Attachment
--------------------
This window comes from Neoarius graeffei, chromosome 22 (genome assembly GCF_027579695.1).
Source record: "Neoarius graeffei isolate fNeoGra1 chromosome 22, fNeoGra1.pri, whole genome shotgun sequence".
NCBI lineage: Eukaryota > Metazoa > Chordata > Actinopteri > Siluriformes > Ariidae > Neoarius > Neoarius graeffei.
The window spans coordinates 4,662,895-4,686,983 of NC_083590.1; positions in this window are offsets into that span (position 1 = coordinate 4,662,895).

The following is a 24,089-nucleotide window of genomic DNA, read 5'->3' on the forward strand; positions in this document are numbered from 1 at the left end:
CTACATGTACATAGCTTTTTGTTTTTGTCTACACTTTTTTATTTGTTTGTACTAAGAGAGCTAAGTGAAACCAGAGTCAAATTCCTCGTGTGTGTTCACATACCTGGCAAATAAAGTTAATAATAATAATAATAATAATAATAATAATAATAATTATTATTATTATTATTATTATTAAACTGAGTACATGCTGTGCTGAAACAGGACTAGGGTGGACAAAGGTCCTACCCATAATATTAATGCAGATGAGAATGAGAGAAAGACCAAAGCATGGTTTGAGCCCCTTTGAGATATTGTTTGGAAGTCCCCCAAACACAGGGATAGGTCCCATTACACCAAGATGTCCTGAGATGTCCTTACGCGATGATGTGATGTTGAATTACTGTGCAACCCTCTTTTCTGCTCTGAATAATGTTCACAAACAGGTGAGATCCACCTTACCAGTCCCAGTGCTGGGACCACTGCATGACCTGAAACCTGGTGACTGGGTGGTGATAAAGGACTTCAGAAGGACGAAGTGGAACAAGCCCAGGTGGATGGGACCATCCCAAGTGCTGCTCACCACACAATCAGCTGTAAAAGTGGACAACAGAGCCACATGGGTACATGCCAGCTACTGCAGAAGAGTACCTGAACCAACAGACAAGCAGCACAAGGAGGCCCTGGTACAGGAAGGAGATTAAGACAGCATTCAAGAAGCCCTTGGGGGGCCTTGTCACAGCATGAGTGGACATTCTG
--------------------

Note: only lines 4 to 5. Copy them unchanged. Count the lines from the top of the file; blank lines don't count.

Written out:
The window spans coordinates 4,662,895-4,686,983 of NC_083590.1; positions in this window are offsets into that span (position 1 = coordinate 4,662,895).

The following is a 24,089-nucleotide window of genomic DNA, read 5'->3' on the forward strand; positions in this document are numbered from 1 at the left end: